TIJUANA (Border Report) — About 285 migrants from Venezuela have been expelled from the U.S. into the city of Tijuana since late last week, according to the local Migrant Affairs Office, which is expecting an average of 200 more per day in the coming weeks.

Enrique Lucero is the director of the Migrant Affairs Office in Tijuana. (Jorge Nieto/Special for Border Report)

“Our shelters are bursting at maximum capacity,” said Enrique Lucero, director of Tijuana’s Migrant Affairs Office. “On a daily basis, 300 Mexican migrants are expelled into our city, with 200 more per day coming from Venezuela, plus the migrants that arrive daily from the south, it’s going to be a very difficult situation.”

Mexican federal law mandates migrants be housed and fed, according to Mexico’s Migration Institute, and Lucero said the city will do its best to accommodate everyone within Tijuana’s network of shelters, which number 26.

“I can’t figure out what to do, I have no money, don’t know anyone in Tijuana,” said a woman from Venezuela who was expelled from the U.S. on Friday.

As tears cascaded down her cheek, the woman stated that before she was expelled, she was hoping to get to the Bay Area in Northern California, where she has relatives.

Others like her were also left to fend for themselves.

“Simply put, they turned us over like a piece of trash,” said one male migrant. “They turned us over to Mexican immigration without any information or direction.”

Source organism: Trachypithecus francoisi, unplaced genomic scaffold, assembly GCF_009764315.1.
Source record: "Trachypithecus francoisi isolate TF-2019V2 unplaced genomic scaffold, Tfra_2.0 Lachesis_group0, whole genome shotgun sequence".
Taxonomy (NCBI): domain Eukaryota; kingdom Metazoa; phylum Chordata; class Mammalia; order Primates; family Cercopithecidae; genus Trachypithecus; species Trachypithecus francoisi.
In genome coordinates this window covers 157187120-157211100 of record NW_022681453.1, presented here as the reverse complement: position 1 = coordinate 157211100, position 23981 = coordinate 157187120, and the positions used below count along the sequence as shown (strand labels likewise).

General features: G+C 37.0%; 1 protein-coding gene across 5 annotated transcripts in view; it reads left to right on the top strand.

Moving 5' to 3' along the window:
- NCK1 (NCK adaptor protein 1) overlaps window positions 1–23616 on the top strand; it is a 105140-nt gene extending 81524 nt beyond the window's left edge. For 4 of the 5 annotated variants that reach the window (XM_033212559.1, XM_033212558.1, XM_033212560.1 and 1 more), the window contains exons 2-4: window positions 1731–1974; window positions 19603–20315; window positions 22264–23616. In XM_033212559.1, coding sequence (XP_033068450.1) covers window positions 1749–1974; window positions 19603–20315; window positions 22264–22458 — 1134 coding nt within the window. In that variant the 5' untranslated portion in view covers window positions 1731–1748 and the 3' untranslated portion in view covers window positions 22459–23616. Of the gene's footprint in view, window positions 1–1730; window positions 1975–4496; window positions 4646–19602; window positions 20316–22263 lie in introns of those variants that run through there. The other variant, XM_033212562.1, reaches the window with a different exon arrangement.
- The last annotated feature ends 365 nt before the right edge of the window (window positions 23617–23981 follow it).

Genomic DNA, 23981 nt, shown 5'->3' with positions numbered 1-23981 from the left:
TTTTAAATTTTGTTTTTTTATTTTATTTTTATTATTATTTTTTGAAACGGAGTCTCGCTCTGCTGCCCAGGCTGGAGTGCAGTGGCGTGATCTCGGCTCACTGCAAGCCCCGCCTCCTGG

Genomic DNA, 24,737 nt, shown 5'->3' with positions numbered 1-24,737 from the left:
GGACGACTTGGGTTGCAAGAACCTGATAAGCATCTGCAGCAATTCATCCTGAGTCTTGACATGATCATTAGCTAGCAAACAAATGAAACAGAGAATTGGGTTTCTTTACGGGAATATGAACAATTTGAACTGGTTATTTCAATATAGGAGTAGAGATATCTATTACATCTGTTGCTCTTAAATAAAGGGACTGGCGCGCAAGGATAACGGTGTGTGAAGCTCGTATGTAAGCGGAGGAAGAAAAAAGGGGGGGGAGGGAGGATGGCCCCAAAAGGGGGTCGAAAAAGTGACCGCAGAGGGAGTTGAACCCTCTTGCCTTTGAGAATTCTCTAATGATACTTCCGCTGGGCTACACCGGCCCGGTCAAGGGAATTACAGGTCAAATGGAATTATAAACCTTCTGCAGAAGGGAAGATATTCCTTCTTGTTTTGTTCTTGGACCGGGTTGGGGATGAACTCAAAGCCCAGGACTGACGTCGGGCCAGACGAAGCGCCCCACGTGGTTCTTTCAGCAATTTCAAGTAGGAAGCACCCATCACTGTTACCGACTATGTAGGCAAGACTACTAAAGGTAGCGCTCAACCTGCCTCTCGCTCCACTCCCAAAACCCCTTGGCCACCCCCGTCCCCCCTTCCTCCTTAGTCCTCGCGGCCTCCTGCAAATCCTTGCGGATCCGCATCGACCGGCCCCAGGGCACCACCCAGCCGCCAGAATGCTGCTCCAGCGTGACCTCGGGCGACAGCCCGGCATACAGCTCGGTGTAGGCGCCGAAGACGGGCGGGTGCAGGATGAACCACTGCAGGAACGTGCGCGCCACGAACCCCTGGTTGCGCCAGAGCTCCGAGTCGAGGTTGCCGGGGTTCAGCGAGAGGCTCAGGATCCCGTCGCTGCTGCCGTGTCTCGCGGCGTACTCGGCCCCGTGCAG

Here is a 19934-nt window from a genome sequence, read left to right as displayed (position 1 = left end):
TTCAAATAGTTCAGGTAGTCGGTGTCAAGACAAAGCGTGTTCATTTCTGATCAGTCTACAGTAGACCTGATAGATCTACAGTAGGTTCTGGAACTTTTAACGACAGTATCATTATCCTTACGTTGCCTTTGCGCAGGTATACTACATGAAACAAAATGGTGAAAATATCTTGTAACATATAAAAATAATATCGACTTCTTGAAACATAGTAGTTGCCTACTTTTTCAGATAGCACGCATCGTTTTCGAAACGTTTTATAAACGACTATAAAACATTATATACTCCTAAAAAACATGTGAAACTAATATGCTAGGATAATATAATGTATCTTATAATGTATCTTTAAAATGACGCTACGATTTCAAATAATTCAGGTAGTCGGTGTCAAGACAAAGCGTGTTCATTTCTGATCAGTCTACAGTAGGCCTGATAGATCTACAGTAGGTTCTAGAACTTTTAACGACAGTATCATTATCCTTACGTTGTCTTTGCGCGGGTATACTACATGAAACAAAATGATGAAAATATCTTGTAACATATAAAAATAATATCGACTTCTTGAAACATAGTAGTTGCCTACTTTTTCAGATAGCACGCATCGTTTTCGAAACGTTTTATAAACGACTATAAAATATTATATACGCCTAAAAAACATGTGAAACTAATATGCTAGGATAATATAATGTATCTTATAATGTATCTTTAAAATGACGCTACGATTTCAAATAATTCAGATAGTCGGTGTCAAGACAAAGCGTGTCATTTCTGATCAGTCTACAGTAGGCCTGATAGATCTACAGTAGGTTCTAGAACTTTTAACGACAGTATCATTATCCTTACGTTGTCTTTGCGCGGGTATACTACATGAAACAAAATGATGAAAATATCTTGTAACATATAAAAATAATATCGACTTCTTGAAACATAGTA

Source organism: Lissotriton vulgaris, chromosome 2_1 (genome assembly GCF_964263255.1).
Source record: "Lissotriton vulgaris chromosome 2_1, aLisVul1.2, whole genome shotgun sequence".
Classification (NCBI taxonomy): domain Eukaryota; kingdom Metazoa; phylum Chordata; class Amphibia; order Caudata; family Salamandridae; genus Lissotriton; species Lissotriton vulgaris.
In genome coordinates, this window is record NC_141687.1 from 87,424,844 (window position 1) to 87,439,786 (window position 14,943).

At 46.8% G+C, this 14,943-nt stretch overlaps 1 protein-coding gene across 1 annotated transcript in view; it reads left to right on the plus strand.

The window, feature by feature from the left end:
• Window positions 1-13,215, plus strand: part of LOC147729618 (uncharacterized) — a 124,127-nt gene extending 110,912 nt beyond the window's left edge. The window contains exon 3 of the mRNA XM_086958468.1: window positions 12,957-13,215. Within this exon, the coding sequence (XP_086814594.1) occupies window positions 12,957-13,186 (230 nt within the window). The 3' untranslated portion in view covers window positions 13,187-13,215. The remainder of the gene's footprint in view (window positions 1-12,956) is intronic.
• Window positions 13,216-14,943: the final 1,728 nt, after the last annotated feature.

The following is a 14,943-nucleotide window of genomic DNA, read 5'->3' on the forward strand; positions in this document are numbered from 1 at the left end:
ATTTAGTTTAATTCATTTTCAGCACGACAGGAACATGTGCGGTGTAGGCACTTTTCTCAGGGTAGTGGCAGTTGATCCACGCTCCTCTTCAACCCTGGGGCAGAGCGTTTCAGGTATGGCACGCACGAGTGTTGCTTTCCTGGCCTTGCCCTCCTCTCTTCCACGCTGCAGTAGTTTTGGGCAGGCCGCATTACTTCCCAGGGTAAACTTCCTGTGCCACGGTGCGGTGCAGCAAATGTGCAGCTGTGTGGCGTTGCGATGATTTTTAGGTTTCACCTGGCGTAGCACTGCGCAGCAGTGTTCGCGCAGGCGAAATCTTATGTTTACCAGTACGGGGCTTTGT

The man said staying at a shelter was not appealing to him, adding that U.S. Customs and Border Protection should have let him go in the first place like it has with other migrants from Venezuela.

“I have a cousin in Texas, I also had a job lined up in Florida, but now I’m here,” he said.

Up to 200 migrants from Venezuela are expected to be expelled from San Diego area into Tijuana. (Jorge Nieto/Special for Border Report)

Mexico has agreed to take in Venezuelan migrants expelled from the U.S. under Title 42.

The health directive issued by the Centers for Disease Control and Prevention during the Trump Administration remains in effect prohibiting migrants from entering the U.S. as a way to protect the American public from the COVID-19 virus.

“These aren’t migrants who have crossed the border in this region,” said Lucero. “They crossed the border in New Mexico or Yuma, Arizona but will be expelled through our port of entry.”